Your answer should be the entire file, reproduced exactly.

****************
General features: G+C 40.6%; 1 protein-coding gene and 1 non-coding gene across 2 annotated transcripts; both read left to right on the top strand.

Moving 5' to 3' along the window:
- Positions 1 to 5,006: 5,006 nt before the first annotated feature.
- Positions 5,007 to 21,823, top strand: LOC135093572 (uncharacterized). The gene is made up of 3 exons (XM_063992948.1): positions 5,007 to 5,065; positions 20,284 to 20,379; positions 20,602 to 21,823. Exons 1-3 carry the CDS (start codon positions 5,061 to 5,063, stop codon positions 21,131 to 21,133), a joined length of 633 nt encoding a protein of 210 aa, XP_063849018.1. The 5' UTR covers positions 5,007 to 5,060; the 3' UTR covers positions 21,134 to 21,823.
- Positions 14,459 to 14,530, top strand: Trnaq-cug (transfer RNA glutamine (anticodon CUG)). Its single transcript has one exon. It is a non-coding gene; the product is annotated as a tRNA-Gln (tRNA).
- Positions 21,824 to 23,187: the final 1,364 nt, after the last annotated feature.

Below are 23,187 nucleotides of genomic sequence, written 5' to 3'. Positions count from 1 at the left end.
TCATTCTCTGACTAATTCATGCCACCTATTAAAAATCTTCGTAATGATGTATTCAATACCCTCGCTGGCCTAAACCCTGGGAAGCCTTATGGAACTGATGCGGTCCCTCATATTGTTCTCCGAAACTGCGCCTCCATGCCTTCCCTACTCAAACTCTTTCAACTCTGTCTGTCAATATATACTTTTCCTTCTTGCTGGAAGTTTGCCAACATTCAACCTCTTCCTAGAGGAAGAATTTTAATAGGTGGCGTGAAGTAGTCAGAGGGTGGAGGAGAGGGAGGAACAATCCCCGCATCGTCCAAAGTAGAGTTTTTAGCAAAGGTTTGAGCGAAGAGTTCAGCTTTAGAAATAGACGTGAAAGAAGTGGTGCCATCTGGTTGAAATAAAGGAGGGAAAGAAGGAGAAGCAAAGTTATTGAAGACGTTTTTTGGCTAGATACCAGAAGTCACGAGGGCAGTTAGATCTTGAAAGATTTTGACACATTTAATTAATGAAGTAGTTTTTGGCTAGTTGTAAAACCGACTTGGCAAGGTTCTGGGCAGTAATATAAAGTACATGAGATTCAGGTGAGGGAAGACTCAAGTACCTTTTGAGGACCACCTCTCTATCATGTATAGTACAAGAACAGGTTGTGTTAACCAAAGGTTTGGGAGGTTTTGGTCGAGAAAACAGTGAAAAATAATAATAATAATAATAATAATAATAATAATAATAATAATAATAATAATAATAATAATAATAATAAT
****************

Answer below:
General features: G+C 40.6%; 1 protein-coding gene and 1 non-coding gene across 2 annotated transcripts; both read left to right on the top strand.

Moving 5' to 3' along the window:
- Positions 1 to 5,006: 5,006 nt before the first annotated feature.
- Positions 5,007 to 21,823, top strand: LOC135093572 (uncharacterized). The gene is made up of 3 exons (XM_063992948.1): positions 5,007 to 5,065; positions 20,284 to 20,379; positions 20,602 to 21,823. Exons 1-3 carry the CDS (start codon positions 5,061 to 5,063, stop codon positions 21,131 to 21,133), a joined length of 633 nt encoding a protein of 210 aa, XP_063849018.1. The 5' UTR covers positions 5,007 to 5,060; the 3' UTR covers positions 21,134 to 21,823.
- Positions 14,459 to 14,530, top strand: Trnaq-cug (transfer RNA glutamine (anticodon CUG)). Its single transcript has one exon. It is a non-coding gene; the product is annotated as a tRNA-Gln (tRNA).
- Positions 21,824 to 23,187: the final 1,364 nt, after the last annotated feature.

Below are 23,187 nucleotides of genomic sequence, written 5' to 3'. Positions count from 1 at the left end.
TCATTCTCTGACTAATTCATGCCACCTATTAAAAATCTTCGTAATGATGTATTCAATACCCTCGCTGGCCTAAACCCTGGGAAGCCTTATGGAACTGATGCGGTCCCTCATATTGTTCTCCGAAACTGCGCCTCCATGCCTTCCCTACTCAAACTCTTTCAACTCTGTCTGTCAATATATACTTTTCCTTCTTGCTGGAAGTTTGCCAACATTCAACCTCTTCCTAGAGGAAGAATTTTAATAGGTGGCGTGAAGTAGTCAGAGGGTGGAGGAGAGGGAGGAACAATCCCCGCATCGTCCAAAGTAGAGTTTTTAGCAAAGGTTTGAGCGAAGAGTTCAGCTTTAGAAATAGACGTGAAAGAAGTGGTGCCATCTGGTTGAAATAAAGGAGGGAAAGAAGGAGAAGCAAAGTTATTGAAGACGTTTTTTGGCTAGATACCAGAAGTCACGAGGGCAGTTAGATCTTGAAAGATTTTGACACATTTAATTAATGAAGTAGTTTTTGGCTAGTTGTAAAACCGACTTGGCAAGGTTCTGGGCAGTAATATAAAGTACATGAGATTCAGGTGAGGGAAGACTCAAGTACCTTTTGAGGACCACCTCTCTATCATGTATAGTACAAGAACAGGTTGTGTTAACCAAAGGTTTGGGAGGTTTTGGTCGAGAAAACAGTGAAAAATAATAATAATAATAATAATAATAATAATAATAATAATAATAATAATAATAATAATAATAATAATAAT